It was Ximena Chafloque’s first day at Cornell University. She had just driven in from Bradenton on Monday, Aug. 17. She was sitting at her empty desk, suitcases still packed, walls bare, forbidden to leave the room for 14 days, a requirement of the college and the state of New York for people coming from Covid-19 hot spots like Florida. A large pink shopping bag, dropped off at her dorm room door a little earlier in the day, held her lunch and dinner. Ximena, 18, would be dining out of a bag like this for two weeks. And yet she couldn’t contain her enthusiasm that she had voted for the first time in her life before leaving Bradenton—or suppress the significance of the moment that her vote as a female, and as the child of immigrants, was marking the 100th anniversary of women’s suffrage.
“It felt crazy because I always went to the polls with my mom,” she says. “I always thought it was cool. You get to vote for what you want. But turning 18 and marking a ballot after researching everything I needed to, I felt excitement going through me. I know it’s just a piece of paper, but it’s my voice, my future.”
The struggle for a better future is part of Ximena’s upbringing. Her parents won a diversity visa lottery spot to emigrate from Lima, Peru, to the U.S. in 2004 when she was 2 years old. Her father was a businessman who worked in the field of workplace compliance and her mother was a nurse. Both had to leave their professions, their possessions and their families when they moved. Her mother is now an assistant teacher and her father works in a warehouse. “It’s a big difference from what they were doing there to here,” she says. “They knew the sacrifices would be worth it to give me a better education. I’m living their dream.”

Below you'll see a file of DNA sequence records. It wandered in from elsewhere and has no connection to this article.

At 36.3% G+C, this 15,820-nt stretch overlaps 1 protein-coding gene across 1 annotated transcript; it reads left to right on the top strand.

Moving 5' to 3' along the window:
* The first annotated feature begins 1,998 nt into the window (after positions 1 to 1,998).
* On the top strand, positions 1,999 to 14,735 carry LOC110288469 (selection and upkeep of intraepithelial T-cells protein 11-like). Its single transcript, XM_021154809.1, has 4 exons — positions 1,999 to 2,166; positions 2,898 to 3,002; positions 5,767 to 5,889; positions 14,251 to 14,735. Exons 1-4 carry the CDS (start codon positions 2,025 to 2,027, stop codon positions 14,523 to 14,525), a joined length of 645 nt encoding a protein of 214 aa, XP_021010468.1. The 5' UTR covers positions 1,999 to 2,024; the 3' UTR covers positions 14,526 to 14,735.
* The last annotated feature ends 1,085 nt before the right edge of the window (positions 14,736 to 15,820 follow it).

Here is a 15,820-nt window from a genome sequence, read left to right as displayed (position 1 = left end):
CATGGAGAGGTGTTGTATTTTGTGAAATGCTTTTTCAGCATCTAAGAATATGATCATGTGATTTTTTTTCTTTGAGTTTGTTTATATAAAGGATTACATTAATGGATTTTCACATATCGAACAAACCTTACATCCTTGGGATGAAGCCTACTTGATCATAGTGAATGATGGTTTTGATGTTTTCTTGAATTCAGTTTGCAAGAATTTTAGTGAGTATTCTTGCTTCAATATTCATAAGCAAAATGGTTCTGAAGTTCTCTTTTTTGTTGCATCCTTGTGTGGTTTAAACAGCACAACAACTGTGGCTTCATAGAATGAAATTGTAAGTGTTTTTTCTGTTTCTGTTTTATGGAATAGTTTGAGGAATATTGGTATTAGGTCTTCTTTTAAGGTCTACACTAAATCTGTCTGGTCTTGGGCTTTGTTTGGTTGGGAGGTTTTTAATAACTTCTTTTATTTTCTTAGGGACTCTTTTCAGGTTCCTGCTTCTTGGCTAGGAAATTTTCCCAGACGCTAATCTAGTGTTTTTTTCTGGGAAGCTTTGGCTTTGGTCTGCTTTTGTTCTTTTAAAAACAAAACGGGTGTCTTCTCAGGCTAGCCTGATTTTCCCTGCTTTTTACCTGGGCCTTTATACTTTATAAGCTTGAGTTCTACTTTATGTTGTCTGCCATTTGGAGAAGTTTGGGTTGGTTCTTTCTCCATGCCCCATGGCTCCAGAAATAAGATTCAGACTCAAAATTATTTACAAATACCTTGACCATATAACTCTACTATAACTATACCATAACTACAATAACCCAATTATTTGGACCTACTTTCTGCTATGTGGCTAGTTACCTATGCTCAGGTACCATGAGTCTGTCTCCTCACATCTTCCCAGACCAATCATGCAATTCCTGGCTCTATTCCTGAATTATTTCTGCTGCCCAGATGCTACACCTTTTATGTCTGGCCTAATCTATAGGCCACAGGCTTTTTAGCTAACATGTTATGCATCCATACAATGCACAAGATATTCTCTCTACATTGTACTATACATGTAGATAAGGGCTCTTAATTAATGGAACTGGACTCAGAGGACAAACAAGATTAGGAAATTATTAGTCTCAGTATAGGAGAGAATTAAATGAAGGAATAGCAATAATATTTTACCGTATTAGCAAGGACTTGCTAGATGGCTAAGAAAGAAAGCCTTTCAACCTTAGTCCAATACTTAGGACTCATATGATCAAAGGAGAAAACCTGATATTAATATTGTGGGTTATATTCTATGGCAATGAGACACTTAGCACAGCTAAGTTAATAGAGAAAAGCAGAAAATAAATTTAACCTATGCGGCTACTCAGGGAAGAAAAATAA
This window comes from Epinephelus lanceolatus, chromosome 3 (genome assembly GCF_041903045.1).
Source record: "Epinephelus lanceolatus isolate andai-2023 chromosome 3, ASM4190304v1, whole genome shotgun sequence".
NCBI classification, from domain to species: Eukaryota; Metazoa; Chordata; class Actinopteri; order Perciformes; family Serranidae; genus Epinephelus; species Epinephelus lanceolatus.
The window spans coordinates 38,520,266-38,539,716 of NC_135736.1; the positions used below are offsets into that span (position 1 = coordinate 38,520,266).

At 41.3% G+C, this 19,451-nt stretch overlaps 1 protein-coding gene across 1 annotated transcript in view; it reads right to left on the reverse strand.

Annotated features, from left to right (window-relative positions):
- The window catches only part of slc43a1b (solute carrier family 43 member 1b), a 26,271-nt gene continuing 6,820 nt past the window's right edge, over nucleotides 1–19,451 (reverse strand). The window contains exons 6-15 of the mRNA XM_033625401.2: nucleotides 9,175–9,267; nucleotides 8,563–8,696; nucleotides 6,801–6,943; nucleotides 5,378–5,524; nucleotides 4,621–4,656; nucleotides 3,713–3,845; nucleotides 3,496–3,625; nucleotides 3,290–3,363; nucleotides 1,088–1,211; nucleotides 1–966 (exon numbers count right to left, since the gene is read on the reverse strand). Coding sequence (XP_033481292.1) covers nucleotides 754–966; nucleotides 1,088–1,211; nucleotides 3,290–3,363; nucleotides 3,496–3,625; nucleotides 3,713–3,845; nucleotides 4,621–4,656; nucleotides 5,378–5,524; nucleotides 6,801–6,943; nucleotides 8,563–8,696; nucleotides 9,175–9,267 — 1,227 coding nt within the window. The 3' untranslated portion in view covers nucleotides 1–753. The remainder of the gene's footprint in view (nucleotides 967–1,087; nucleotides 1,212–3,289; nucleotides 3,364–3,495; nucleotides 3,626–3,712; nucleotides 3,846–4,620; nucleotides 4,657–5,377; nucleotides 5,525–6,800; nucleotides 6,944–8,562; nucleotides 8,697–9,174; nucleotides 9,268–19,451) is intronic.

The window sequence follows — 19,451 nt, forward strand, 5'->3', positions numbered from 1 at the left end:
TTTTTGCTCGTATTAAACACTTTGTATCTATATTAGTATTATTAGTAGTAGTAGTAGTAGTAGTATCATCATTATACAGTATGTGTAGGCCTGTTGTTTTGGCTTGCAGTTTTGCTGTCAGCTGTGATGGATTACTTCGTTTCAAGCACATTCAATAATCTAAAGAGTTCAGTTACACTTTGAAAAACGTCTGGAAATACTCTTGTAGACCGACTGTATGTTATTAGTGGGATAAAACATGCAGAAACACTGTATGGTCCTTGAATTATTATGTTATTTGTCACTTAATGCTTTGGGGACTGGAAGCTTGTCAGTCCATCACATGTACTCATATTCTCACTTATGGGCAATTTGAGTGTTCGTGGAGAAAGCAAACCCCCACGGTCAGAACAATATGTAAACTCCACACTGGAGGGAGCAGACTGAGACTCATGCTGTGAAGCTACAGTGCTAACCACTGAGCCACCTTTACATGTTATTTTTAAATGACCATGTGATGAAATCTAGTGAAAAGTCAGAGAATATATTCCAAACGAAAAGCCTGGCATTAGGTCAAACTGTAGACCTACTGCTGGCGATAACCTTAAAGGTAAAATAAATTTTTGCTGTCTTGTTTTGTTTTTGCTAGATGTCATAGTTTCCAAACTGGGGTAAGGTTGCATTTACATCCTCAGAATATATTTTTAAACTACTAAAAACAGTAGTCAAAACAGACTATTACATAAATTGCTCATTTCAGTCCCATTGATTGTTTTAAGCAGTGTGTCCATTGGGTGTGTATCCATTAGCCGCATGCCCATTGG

Ximena graduated this spring from the I.B. program at Southeast High School in Bradenton, where she was active in high school speech and debate. She’s also a dedicated volunteer with UnidosNow’s Mi Voto, Me Futoro campaign. “It’s a new [voter participation] campaign run by all females, Latinx girls,” she says. “With the whole pandemic we changed to completely online. We’ve been creating PSA videos, social media countdowns, and we created a pledge that ‘I’ll vote.’ We’re really tapping into social media.”
The issues facing her generation are huge, she says. The environment, racial and economic equality, and immigration are top of mind, and Ximena senses a readiness among her peers to be heard. “Our generation is unique and passionate about what we believe in,” she says. “We are advocating for the changes we want to see made on a big scale and to have the representation we want to see.”
Ximena is fascinated with U.S. labor history—in fact, she plans to study industrial relations at Cornell before she applies to law school—and she knew about women’s contributions to the workforce and their fight for equality. “Before we didn’t have a voice as women,” she says. “Our ancestors fought for this and now that we have it, we need to use it.” The vote, she adds, “is about freedom, the power of women.”
Ximena made sure to mail in her ballot before she drove to New York. “A lot of people don’t think one vote counts, but I do,” she says.